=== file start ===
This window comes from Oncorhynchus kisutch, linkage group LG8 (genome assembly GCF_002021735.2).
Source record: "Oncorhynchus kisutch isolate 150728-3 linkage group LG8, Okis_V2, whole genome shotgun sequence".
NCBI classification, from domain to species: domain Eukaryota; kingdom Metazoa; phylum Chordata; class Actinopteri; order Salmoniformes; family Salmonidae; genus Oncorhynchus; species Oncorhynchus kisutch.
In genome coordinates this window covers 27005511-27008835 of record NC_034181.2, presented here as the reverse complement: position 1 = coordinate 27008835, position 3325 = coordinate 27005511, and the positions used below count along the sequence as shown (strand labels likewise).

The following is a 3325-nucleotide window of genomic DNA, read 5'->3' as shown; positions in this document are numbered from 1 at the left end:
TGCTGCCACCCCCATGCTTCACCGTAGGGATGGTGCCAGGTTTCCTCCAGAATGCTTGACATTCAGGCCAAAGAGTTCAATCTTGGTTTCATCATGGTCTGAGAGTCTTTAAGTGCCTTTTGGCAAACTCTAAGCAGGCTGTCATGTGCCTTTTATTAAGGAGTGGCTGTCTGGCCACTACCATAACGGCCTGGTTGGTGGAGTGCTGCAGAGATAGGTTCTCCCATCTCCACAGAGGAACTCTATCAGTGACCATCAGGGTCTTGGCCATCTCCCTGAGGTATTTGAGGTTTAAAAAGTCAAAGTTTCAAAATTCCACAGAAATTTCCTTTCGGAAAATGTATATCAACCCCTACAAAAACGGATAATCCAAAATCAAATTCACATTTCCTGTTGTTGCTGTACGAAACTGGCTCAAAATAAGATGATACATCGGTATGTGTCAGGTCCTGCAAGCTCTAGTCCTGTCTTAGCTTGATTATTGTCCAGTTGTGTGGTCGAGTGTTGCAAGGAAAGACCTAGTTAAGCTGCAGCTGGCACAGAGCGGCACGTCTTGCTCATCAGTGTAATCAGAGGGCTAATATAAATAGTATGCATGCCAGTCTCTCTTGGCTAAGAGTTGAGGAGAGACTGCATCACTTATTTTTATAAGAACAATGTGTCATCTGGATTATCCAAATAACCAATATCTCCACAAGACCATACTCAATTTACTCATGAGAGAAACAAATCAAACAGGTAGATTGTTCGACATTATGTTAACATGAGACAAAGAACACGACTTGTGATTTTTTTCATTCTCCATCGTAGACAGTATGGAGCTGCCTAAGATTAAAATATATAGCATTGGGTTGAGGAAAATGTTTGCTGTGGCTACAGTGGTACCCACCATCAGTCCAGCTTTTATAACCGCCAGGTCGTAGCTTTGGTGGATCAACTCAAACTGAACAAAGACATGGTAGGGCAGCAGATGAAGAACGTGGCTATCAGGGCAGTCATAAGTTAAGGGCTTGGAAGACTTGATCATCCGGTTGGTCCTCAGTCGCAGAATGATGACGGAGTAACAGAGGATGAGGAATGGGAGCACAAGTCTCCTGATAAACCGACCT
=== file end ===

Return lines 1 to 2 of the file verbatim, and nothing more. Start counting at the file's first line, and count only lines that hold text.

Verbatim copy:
This window comes from Oncorhynchus kisutch, linkage group LG8 (genome assembly GCF_002021735.2).
Source record: "Oncorhynchus kisutch isolate 150728-3 linkage group LG8, Okis_V2, whole genome shotgun sequence".